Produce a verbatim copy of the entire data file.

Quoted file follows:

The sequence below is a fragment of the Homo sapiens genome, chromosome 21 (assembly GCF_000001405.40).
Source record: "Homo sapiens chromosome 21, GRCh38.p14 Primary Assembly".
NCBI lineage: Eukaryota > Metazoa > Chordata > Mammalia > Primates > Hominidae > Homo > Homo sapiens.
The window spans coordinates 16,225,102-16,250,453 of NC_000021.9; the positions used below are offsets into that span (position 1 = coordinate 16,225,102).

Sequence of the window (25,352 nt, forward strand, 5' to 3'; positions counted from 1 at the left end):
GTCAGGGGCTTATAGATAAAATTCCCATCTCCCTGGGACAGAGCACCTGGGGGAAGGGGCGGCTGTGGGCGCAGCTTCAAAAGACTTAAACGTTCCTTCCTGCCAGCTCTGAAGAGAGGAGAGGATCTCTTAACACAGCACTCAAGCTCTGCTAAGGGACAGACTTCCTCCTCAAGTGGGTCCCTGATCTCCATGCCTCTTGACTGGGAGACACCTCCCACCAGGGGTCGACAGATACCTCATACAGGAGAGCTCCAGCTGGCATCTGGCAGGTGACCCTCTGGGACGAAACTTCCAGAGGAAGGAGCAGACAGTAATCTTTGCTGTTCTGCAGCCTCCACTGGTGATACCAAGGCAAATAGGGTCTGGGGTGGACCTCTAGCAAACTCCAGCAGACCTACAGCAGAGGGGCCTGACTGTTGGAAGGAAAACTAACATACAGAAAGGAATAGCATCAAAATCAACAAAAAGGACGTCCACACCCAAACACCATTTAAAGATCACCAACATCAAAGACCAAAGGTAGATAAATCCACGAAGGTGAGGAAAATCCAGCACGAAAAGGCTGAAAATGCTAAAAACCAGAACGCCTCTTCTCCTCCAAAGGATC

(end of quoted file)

The sequence below is a fragment of the Homo sapiens genome, chromosome 21 (assembly GCF_000001405.40).
Source record: "Homo sapiens chromosome 21, GRCh38.p14 Primary Assembly".
NCBI lineage: Eukaryota > Metazoa > Chordata > Mammalia > Primates > Hominidae > Homo > Homo sapiens.
The window spans coordinates 16,225,102-16,250,453 of NC_000021.9; the positions used below are offsets into that span (position 1 = coordinate 16,225,102).

Sequence of the window (25,352 nt, forward strand, 5' to 3'; positions counted from 1 at the left end):
GTCAGGGGCTTATAGATAAAATTCCCATCTCCCTGGGACAGAGCACCTGGGGGAAGGGGCGGCTGTGGGCGCAGCTTCAAAAGACTTAAACGTTCCTTCCTGCCAGCTCTGAAGAGAGGAGAGGATCTCTTAACACAGCACTCAAGCTCTGCTAAGGGACAGACTTCCTCCTCAAGTGGGTCCCTGATCTCCATGCCTCTTGACTGGGAGACACCTCCCACCAGGGGTCGACAGATACCTCATACAGGAGAGCTCCAGCTGGCATCTGGCAGGTGACCCTCTGGGACGAAACTTCCAGAGGAAGGAGCAGACAGTAATCTTTGCTGTTCTGCAGCCTCCACTGGTGATACCAAGGCAAATAGGGTCTGGGGTGGACCTCTAGCAAACTCCAGCAGACCTACAGCAGAGGGGCCTGACTGTTGGAAGGAAAACTAACATACAGAAAGGAATAGCATCAAAATCAACAAAAAGGACGTCCACACCCAAACACCATTTAAAGATCACCAACATCAAAGACCAAAGGTAGATAAATCCACGAAGGTGAGGAAAATCCAGCACGAAAAGGCTGAAAATGCTAAAAACCAGAACGCCTCTTCTCCTCCAAAGGATC